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Statutory Institutions/Commissions: Comptroller and Auditor General

Comptroller and Auditor General (CAG) is the protector of the national activities. The Comptroller and Auditor General of India is an authority, recognized by the Constitution under Constitution of India/Part V - Chapter V/Sub-part 7B/Article 148, who audits all receipts and expenditure of the Government of India and the state governments, including those of bodies and authorities substantially financed by the government. It is one of the important offices of India. The CAG is also the external auditor of Government-owned corporations and conducts supplementary audit of government companies, i.e., any non-banking/ non-insurance company in which Union Government has an equity share of at least 51 per cent or subsidiary companies of existing government companies. The reports of the CAG are taken into consideration by the Public Accounts Committees and Committees on Public Undertakings, which are special committees in the Parliament of India and the state legislatures. The CAG is also the head of the Indian Audit and Accounts Department, the affairs of which are managed by officers of Indian Audit and Accounts Service (S.L. Goel, 2002).

With respect of the functions of CAG, Dr. Ambedkar stated that, "The Comptroller and Auditor General of India shall be the most important officer under the Constitution of India. He is to be the guardian of the public purse and it is his duty to see that not a farthing is spent out of the Consolidated Fund of India or of a State without the authority of the appropriate legislature."

Articles 148 to 151 of the Indian constitution creates and regulates the office of Comptroller and Auditor General of India. Dr. D.D. Basu considers the office of the Comptroller and Auditor General as "pivotal" to the control of entire financial system of the country. Dr. Ambedkar felt that the Comptroller and Auditor General of India is responsible and important officer under the constitution of India.

The constitution of India has introduced the British system of responsible government. The substance of responsibility is that the executive i.e. the Prime Minister and the Cabinet remains answerable for all their activities to the popularly elected chamber of the legislature. The responsibility becomes empty unless financial activities of the government are subject to parliamentary inspection. For this, it is imperative that there should be an independent authority to investigate and scrutinize the financial transactions of the government. With this object in view, the Government of India Act of 1935, made the Auditor General of India irremovable except "in like manner and on like grounds as a judge of the Federal Court." The office of the Comptroller and Auditor General is an adaptation of the office of the Auditor General under the Act of 1935 (S.L. Goel, 2002).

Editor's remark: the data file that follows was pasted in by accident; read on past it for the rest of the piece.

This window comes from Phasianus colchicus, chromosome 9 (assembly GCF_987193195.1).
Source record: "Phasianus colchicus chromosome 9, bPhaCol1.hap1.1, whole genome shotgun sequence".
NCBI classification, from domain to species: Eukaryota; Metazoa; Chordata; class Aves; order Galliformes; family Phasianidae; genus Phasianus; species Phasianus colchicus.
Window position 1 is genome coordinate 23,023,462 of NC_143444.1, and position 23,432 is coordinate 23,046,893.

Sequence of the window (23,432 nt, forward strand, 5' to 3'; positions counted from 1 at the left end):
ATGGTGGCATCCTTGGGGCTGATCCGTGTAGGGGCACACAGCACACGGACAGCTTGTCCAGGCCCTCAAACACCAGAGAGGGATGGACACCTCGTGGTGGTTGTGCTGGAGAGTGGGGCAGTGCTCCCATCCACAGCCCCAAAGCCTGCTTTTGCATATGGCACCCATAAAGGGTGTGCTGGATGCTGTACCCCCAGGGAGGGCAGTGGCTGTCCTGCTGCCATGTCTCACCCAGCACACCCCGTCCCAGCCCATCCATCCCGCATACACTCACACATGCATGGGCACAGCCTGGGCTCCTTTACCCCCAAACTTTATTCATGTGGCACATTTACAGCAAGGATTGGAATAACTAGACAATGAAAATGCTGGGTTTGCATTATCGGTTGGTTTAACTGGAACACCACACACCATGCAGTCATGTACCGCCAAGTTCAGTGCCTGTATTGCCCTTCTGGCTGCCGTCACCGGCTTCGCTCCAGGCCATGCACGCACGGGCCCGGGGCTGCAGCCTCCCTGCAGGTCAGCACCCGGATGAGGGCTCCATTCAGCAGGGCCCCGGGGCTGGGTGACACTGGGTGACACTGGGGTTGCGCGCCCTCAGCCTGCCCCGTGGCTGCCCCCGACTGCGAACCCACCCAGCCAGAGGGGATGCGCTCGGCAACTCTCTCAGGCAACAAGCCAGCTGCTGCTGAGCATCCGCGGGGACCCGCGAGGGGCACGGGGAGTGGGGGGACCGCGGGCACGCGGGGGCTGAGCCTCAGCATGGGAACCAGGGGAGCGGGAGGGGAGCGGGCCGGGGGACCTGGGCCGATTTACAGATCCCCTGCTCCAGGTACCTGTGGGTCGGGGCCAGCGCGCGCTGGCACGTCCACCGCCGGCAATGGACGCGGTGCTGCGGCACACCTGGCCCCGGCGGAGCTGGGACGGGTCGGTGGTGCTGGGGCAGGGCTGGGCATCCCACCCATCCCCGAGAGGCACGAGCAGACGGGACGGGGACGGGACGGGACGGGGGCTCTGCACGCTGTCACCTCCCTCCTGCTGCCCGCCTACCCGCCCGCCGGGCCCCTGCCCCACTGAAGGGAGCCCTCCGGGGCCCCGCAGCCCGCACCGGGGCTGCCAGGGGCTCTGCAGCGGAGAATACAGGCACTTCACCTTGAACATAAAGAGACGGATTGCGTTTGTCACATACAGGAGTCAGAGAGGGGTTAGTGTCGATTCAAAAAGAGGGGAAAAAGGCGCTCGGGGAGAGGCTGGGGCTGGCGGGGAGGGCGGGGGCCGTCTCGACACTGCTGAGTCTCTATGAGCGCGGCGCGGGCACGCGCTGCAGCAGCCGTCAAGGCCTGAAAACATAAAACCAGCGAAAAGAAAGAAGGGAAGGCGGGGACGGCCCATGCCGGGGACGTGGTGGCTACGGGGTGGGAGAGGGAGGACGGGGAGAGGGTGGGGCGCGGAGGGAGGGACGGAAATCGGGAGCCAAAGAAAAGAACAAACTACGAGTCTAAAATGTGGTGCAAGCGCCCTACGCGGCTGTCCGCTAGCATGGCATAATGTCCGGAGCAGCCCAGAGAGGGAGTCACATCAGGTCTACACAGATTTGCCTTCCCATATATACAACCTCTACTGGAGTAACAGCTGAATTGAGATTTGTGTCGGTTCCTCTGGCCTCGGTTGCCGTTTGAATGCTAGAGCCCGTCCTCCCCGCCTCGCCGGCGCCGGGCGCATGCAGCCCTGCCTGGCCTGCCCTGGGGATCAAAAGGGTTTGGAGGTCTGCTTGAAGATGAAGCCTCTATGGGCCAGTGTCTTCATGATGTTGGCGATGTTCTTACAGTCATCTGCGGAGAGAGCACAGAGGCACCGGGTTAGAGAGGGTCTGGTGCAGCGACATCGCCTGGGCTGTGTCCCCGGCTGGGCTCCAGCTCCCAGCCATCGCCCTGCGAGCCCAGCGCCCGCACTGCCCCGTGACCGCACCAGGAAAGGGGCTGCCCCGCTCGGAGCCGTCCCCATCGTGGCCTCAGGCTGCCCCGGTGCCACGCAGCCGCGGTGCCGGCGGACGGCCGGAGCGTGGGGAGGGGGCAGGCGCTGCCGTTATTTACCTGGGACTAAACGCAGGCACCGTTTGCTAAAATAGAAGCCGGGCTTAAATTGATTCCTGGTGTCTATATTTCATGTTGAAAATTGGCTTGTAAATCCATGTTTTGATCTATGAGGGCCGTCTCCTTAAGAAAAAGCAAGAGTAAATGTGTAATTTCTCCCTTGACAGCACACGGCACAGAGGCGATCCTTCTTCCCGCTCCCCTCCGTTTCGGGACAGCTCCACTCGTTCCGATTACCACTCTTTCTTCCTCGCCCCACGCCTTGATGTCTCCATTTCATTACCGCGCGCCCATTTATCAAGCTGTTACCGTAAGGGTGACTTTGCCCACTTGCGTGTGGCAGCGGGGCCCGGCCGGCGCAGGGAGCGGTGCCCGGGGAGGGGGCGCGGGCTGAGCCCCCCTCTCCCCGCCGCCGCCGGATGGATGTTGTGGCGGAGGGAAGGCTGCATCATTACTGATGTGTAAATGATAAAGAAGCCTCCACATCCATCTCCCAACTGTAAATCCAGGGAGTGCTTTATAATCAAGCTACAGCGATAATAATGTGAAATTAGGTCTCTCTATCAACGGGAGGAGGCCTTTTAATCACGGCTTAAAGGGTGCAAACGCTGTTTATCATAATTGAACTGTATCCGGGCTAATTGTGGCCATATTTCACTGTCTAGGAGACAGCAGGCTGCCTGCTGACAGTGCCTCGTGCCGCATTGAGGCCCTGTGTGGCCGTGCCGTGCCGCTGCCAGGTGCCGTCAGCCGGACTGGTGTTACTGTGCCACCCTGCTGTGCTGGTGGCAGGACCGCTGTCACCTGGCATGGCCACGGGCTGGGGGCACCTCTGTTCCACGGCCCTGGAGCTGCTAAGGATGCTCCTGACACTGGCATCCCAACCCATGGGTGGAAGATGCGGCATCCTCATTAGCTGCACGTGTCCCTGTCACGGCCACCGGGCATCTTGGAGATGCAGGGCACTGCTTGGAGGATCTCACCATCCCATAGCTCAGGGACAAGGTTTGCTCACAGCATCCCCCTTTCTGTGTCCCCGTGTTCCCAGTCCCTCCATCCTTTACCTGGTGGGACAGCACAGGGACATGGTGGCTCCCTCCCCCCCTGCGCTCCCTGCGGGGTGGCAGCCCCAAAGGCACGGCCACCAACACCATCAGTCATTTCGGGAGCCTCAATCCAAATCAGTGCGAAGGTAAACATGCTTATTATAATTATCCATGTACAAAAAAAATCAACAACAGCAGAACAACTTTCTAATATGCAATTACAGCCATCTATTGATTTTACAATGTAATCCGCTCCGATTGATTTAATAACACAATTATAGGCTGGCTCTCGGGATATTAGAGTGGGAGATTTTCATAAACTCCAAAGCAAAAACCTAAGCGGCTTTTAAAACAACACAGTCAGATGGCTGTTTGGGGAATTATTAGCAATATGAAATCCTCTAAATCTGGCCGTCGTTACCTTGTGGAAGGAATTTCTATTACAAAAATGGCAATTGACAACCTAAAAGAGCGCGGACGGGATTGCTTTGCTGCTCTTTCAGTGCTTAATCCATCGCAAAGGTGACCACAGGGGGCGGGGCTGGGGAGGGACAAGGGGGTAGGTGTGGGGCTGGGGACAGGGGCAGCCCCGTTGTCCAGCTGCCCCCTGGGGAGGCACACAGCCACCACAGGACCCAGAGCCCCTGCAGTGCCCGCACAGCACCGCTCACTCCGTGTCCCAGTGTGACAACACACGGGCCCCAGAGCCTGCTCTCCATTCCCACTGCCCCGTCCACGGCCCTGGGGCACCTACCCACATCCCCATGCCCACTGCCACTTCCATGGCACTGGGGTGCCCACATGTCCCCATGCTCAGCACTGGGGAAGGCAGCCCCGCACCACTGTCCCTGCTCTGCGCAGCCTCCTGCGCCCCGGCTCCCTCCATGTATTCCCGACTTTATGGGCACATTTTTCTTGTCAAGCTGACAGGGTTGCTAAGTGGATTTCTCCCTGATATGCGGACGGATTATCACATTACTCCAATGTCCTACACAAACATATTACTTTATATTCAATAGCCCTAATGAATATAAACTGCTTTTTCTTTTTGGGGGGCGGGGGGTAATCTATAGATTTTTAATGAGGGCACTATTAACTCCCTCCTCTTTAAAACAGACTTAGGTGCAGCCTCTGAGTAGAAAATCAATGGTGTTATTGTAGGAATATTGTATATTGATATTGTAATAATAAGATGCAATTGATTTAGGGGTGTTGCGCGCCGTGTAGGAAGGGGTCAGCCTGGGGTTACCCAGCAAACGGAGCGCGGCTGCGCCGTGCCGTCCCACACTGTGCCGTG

Vision, mission and core values of CAG:

Vision: The vision of SAI India represents what we aspire to become: We strive to be a global leader and initiator of national and international best practices in public sector auditing and accounting and recognised for independent, credible, balanced and timely reporting on public finance and governance.

Mission: mission of CAG enunciates our current role and describes what we are doing today: Mandated by the Constitution of India, we promote accountability, transparency and good governance through high quality auditing and accounting and provide independent assurance to our stakeholders, the Legislature, the Executive and the Public, that public funds are being used efficiently and for the intended purposes.

Core values: Core values of CAG are the guiding beacons for all that we do and give us the benchmarks for assessing our performance, Independence, Objectivity, Integrity, Reliability, Professional Excellence, Transparency, Positive Approach (www.cag.gov.in).

Comptroller and Auditor General observes that neither the union government nor the government of any state spends any money from the consolidated fund without legislative appropriation. Since he is the neutral head of the audit and accounts system of India, it is essential that he should be independent of executive control.

To maintain independence, it has been provided that though appointed by the President; he does not hold office during the pleasure of the President like other officers of the union government. He may be removed from office through a process of accusation. His salary and allowances cannot be varied to his disadvantage during his tenure of service. The President of India is authorized to appoint for a tenure of 6 years. His salary is equal to that of a Supreme Court Judge. He holds the position of a secretary to the government of India. The salary and allowances of the Comptroller and Auditor General together with those of his staff are charged on the revenue of India and are non-votable in the Parliament.

Service Conditions of the Comptroller and Auditor General:

  1. Though chosen by the President, the comptroller and Auditor General may be removed only on an address from both houses of Parliament, on the ground of Proved Misbehaviour or incapacity.
  2. His salary and conditions of service are statutory (i.e., as laid down by the Parliament by Law) and are not subject to variation to his disadvantages during his term of office.
  3. He is exempted from the general rule that all civil servants of the union hold their office at the pleasure of the president.
  4. The term of office is six year. His age of retirement is 65 years. He may resign his office at any time by writing a letter to the president. He may be removed by impeachment by the Parliament.
  5. His salary shall be equal to that of a judge of the Supreme Court.